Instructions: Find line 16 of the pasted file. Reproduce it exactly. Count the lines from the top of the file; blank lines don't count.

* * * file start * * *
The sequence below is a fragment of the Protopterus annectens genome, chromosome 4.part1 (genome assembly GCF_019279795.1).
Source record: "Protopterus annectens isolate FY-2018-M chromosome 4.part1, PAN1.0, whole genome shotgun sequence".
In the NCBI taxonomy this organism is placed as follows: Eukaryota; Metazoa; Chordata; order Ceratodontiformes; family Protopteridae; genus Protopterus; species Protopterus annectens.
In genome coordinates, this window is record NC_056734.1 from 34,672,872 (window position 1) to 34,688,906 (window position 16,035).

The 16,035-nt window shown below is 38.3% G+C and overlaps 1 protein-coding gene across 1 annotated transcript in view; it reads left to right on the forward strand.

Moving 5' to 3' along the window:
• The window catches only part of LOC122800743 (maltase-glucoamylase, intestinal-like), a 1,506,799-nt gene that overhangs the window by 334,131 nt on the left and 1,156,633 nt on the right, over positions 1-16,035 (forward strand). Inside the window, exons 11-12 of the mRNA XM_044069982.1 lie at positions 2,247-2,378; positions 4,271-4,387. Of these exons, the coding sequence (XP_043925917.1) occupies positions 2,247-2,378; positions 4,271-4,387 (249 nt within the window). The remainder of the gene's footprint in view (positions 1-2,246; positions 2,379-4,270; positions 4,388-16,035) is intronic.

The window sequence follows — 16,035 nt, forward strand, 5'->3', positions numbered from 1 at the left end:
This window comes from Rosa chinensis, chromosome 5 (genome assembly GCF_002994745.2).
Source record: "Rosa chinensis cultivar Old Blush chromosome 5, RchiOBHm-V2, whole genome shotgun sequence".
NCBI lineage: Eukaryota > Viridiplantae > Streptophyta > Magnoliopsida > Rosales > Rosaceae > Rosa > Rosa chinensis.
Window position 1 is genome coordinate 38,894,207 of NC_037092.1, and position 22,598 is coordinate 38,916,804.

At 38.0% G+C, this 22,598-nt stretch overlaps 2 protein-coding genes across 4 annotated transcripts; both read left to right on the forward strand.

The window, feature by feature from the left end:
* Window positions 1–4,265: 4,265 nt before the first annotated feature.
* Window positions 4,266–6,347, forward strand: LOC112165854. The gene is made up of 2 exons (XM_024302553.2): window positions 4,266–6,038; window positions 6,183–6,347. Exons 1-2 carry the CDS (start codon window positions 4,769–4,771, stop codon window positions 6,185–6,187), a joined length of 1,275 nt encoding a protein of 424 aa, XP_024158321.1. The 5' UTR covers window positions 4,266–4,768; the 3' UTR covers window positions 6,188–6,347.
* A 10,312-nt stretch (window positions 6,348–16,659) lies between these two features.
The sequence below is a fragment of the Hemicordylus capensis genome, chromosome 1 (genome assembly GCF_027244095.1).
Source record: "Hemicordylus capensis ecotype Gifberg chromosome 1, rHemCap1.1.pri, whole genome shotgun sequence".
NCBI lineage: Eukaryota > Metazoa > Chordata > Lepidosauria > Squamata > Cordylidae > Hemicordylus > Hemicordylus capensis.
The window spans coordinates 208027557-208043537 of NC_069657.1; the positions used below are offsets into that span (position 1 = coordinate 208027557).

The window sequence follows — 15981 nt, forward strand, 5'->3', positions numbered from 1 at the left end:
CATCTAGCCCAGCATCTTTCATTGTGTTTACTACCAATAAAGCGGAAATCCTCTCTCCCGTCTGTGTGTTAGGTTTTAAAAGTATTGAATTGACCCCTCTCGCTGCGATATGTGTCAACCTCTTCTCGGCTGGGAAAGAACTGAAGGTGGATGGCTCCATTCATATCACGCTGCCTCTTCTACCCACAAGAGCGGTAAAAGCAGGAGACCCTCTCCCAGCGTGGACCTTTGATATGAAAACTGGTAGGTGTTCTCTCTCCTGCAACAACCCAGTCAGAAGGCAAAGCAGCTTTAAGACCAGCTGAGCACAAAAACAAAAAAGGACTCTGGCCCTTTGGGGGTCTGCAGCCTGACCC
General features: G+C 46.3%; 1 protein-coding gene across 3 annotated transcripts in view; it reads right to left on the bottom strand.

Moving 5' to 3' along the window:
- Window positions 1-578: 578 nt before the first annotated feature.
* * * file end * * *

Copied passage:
* Window positions 4,266–6,347, forward strand: LOC112165854. The gene is made up of 2 exons (XM_024302553.2): window positions 4,266–6,038; window positions 6,183–6,347. Exons 1-2 carry the CDS (start codon window positions 4,769–4,771, stop codon window positions 6,185–6,187), a joined length of 1,275 nt encoding a protein of 424 aa, XP_024158321.1. The 5' UTR covers window positions 4,266–4,768; the 3' UTR covers window positions 6,188–6,347.